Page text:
Kim Howard 17:34
That’s a good, that’s a good example that you provided about how men when they meet other men, they tend to put on this. It’s a bravado kind of thing, you know, and I don’t know if that harkens back to the ancient days, cavemen, and people had to like fight for their territories and the food and protect in their tribe from, you know, wild animals and other intruders and invaders. I don’t know if that’s, I guess that’s still coded on men’s DNA, because I don’t…
Marcken Volmy 18:01
Kim Howard 18:01
I think that women do a little bit of that, but I don’t think they do it as much as as men do. And so it’s good that you when you’re in a therapist situation, or therapy room, that you have a realization that it’s okay for you to let all that down and just be open about things and it’s a lot harder than ever. It’s easier said than done, I guess. But yeah, it’s, it’s good that you mention that, to remind me to remind the male population, that’s okay. And and yeah, you’re right to give each other thumbs up that you’ve survived this long without anti men, any mental health help. And so, you know, nobody, nobody wishes that they had any kind of trauma to deal with. But unfortunately, sometimes that life just hands us that and so we have to learn. Absolutely. So it’s not your fault, but it’s good that you’re getting the help you need. So how do you practice cultural humility as an EMDR? Therapist?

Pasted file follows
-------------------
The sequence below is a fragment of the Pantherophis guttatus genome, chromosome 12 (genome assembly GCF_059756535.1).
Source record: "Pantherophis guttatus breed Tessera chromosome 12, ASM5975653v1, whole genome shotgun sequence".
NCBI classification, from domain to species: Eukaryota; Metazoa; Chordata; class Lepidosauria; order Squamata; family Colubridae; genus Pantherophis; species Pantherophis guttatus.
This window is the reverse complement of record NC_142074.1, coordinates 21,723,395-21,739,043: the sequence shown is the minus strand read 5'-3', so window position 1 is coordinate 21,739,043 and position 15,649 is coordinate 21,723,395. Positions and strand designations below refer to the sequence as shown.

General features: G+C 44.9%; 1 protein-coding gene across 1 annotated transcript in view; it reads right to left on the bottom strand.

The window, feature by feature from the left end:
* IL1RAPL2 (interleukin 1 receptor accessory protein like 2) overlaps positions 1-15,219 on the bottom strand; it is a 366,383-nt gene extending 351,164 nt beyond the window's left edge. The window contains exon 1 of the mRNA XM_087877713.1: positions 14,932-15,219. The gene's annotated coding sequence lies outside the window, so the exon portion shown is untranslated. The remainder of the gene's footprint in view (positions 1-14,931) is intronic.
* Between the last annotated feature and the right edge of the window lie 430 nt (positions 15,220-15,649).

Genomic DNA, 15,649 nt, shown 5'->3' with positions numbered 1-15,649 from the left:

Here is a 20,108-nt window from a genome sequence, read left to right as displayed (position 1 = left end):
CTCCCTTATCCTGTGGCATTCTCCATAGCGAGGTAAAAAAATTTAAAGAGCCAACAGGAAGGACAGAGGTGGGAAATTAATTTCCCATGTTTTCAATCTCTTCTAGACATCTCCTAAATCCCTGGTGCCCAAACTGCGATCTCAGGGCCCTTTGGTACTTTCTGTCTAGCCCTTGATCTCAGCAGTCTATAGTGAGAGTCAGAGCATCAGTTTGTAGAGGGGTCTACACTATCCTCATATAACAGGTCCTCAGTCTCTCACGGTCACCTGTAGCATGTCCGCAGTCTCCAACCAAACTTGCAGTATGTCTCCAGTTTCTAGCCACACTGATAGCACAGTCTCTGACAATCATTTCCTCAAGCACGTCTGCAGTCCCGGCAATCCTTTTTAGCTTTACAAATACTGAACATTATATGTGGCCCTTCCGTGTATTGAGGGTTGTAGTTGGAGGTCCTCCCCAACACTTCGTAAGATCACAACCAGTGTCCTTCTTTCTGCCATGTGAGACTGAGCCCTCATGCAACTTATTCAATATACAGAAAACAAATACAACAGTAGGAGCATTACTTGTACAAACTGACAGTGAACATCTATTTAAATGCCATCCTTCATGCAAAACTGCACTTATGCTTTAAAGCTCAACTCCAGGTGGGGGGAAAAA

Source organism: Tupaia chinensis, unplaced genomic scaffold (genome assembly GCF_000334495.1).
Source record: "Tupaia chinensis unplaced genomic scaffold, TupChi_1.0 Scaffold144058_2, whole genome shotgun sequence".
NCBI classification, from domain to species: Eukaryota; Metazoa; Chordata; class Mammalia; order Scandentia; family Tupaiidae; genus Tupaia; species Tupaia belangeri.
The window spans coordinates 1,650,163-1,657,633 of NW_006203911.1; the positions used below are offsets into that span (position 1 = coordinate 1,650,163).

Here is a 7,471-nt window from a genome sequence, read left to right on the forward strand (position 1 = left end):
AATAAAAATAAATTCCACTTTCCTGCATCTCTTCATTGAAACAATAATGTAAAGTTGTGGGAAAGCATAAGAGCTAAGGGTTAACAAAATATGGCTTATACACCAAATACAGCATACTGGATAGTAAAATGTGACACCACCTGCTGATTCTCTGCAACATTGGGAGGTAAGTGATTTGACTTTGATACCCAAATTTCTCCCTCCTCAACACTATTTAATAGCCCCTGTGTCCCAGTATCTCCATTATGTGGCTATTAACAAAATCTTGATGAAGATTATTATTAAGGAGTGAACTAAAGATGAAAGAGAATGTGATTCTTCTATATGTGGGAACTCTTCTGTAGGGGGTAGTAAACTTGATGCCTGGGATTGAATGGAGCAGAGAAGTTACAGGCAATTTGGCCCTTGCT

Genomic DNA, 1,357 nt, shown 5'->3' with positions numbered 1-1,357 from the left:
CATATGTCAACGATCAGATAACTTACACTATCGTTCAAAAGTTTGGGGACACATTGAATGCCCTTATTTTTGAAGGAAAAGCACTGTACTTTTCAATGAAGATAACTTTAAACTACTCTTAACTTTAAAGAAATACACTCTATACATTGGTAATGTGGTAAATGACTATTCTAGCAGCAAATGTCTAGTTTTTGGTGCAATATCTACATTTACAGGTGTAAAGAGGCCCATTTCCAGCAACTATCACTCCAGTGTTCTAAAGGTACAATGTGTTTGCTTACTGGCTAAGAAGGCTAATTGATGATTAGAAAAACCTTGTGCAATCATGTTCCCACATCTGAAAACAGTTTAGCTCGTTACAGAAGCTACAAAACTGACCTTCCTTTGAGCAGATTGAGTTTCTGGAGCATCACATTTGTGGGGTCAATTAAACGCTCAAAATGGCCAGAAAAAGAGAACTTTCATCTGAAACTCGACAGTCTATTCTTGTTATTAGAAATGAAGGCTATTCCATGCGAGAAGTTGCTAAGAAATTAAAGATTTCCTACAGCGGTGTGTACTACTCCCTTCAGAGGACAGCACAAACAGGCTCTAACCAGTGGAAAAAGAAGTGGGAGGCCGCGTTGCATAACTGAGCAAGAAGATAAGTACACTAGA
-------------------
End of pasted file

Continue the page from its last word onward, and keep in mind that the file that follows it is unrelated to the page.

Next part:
Marcken Volmy 19:00
Well, first of all, I think one of the biggest ways I practice cultural humility is I try to educate my guy friends in our circles, there might have been jokes that were okay for us to say, like, I’m 42. But when I was in my 20s, or in college, it was okay to say, but, but after seeing how some of those comments can be traumatizing or uncomfortable to other ethnic and racial groups, I do a lot of psychoeducation I do a lot of we need to be mindful of that because we can offend such and such things of that nature. And another thing is if if I’m interacting with someone of another culture that I don’t know much about, although on the therapist, I want to be the student, teach me what’s appropriate, what’s acceptable, because the more I know, the more I can honor your cultural background and the more I can let you know that I want to try I want to If I want to treat your culture the same way I treat your trauma story, when you come to me for a therapy session, I want to honor it and handle it with extreme care. Because I know this is something that’s very important to you.